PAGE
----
The Basics of Cappuccino Theming

This is the second post of a series of posts about Cappuccino where I explain the subjects I talked about during my CocoaHeads Amsterdam presentation. The first post can be found here.

Cappuccino and Cocoa have a lot of similarities, but there are some differences. Most prominent is probably Cappuccino's theming engine. Web developers are accustomed to a certain level of customization that Cocoa does not provide. The theming engine provides this freedom to Cappuccino developers.

The theming engine let's you customize any theme-able attribute of CPView. Every subclass of CPView can declare it's own theme-able attributes by implementing the themeAttributes class method and returning a CPDictionary with the attribute names as keys and their default value as values.

Theme states

Before going into theming you'll have to know something about theme states. Basically every Cappuccino view has a theme state. The current theme state can be found by calling the themeState method on any view.

The themeState method itself is not extremely useful since you'll only get a unsigned integer back, it's up to you to find the actual theme state. Far more useful is the currentValueForThemeAttribute: method. This methods takes a string, the name of the theme-attribute, and returns it's current value.

Changing theme states is done through the setThemeState: and unsetThemeState: method. They both take a string with the state name or the CPThemeState itself as their only argument.

Changing theme-attributes

Most (if not all) of the state changing is handled by Cappuccino. Unless you are creating a custom control, you won't need to touch any of the the above methods. Far more important is the setValue:forThemeAttribute:inState: method. Let's take a look at changing the left and right content inset of a CPButton:

[button setValue:CGInsetMake(0.0, 50.0, 0.0, 50.0) forThemeAttribute:@"content-inset"];

Since we don't want the text to jump around when changing states we don't explicitly name the state, this effectively sets a fallback value. When a control is in a state with no defined value, the control will fall back to using this value.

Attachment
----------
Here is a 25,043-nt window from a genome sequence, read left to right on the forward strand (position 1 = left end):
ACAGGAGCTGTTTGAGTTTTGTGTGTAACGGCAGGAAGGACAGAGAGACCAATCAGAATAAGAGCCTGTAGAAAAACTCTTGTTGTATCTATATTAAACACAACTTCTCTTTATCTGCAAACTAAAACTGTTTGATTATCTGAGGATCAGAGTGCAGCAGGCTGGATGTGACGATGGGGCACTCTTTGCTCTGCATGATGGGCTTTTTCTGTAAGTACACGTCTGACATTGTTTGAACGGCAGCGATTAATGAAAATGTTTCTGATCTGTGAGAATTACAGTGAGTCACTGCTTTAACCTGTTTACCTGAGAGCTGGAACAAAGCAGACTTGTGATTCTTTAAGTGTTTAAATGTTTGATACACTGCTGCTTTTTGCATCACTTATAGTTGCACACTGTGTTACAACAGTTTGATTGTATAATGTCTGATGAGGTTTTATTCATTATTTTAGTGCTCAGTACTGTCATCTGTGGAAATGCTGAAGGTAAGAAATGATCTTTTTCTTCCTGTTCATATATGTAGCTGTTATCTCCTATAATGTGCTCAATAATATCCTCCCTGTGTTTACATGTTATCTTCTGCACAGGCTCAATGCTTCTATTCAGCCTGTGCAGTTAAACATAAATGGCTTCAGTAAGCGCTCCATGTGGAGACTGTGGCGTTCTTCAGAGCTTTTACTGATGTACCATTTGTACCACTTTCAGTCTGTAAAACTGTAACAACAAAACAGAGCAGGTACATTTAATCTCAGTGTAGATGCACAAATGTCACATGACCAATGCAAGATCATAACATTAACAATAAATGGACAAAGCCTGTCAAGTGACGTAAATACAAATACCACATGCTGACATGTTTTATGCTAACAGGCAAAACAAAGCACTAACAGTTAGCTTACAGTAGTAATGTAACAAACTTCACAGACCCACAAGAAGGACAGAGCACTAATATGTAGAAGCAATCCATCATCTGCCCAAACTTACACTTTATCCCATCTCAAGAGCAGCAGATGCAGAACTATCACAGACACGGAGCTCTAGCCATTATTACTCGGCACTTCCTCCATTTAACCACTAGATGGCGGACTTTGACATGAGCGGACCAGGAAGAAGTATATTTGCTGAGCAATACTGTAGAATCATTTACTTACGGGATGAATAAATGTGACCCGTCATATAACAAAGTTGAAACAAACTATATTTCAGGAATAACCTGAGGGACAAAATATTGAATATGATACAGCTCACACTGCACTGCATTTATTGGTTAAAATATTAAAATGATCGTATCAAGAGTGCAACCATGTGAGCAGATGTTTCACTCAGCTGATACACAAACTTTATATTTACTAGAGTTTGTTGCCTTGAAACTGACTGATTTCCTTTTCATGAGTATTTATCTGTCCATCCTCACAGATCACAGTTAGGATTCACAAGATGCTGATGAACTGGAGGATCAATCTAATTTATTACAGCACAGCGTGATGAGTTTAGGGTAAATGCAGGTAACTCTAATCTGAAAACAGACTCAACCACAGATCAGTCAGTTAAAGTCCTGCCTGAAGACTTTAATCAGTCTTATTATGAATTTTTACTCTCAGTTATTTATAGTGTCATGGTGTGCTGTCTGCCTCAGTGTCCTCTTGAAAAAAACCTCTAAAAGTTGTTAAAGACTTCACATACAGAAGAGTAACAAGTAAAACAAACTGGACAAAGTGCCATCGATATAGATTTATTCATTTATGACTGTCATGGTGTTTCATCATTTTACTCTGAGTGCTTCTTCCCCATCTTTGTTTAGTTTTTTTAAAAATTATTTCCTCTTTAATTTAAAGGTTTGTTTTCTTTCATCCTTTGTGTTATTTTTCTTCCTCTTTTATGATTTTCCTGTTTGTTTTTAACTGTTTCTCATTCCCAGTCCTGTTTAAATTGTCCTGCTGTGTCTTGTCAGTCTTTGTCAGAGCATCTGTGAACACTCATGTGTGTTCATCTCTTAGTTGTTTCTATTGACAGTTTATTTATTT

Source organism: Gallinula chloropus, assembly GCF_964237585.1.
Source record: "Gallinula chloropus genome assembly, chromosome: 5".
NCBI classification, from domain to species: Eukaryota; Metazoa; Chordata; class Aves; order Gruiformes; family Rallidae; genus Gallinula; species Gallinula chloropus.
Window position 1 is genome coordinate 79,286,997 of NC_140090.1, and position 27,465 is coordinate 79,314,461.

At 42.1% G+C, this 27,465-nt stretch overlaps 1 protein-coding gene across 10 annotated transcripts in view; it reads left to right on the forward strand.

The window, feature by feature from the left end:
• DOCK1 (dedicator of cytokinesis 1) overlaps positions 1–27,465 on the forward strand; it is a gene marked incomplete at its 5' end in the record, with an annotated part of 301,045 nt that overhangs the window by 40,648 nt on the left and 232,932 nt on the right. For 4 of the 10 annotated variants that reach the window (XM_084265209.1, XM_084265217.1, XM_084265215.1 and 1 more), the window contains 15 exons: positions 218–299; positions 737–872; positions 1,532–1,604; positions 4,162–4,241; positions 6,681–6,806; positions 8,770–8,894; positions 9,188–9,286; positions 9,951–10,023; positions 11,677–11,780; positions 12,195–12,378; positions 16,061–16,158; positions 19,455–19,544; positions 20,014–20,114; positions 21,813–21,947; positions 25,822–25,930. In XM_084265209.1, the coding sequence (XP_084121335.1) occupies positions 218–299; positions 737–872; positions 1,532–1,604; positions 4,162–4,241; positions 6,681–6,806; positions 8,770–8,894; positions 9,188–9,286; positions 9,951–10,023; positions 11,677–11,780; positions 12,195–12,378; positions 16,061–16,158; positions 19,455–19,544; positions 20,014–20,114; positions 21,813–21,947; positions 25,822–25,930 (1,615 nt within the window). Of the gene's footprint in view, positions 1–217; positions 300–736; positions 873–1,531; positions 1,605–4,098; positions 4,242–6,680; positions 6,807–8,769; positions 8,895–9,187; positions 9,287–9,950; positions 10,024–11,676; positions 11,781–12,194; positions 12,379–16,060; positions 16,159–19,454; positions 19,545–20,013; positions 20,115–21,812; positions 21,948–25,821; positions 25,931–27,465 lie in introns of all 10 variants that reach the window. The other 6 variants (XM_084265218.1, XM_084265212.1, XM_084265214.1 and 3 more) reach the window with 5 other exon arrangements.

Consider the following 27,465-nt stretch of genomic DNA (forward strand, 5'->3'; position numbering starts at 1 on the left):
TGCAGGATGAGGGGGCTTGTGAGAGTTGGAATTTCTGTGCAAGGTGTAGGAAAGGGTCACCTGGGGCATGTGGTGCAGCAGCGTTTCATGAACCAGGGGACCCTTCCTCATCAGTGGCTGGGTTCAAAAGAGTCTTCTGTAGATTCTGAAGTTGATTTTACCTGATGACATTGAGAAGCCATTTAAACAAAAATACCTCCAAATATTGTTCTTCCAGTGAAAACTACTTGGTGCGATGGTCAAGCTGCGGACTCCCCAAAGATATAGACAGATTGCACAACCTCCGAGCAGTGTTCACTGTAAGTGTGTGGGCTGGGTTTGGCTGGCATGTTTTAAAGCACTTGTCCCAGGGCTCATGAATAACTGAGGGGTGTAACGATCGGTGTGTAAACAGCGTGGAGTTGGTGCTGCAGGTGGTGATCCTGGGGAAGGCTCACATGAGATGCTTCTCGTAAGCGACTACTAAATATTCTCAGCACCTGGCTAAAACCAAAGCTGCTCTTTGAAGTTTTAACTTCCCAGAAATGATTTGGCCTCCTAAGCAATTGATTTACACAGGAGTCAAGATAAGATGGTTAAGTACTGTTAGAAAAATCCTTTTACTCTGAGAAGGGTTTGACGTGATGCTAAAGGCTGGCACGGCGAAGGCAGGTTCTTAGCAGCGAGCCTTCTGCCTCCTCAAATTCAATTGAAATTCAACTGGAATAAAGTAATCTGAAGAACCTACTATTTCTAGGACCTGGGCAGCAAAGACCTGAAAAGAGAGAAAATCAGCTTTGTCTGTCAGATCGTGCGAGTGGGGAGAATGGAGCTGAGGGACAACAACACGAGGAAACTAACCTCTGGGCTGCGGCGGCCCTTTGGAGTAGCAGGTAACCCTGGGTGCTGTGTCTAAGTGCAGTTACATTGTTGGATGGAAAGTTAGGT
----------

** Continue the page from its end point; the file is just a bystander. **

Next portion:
Let's also take a look at setting theme-attributes for different states:

[button setValue:buttonBezel forThemeAttribute:@"bezel-color" inState:CPThemeStateBordered];

[button setValue:highlightedButtonBezel forThemeAttribute:@"bezel-color" inState:CPThemeStateBordered | CPThemeStateHighlighted];

[button setValue:disabledButtonBezel forThemeAttribute:@"bezel-color" inState:CPThemeStateBordered | CPThemeStateDisabled];

Assuming the bezel colors are defined, the above sets the bezel color for the normal, highlighted and disabled state.

During my presentation I used an example of a large button to show how the theming engine works. All the code used in this post came from that example. The project can be downloaded here.

These are the basics of the theming engine. In my own code I often use:


to quickly change small details1. I don't recommend creating your own, fully custom, themes this way. It will only result in a lot of clutter in your code. If you want to create your own theme, you should take a look at theme descriptors2.

The last thing I talked about during my CocoaHeads presentation is data availability. Cappuccino and Cocoa both assume data to be available when the application launches. I'll discuss this problem in more detail in the next, and last, post of the series.

  1. Like issues with text in a control with odd height, resulting in the text appearing a pixel off center. 

  2. I tried to find a good post about theme descriptors to link to, but unfortunately I couldn't find one. If you know of one, I'd be happy to link to it. 

This project is maintained by klaaspieter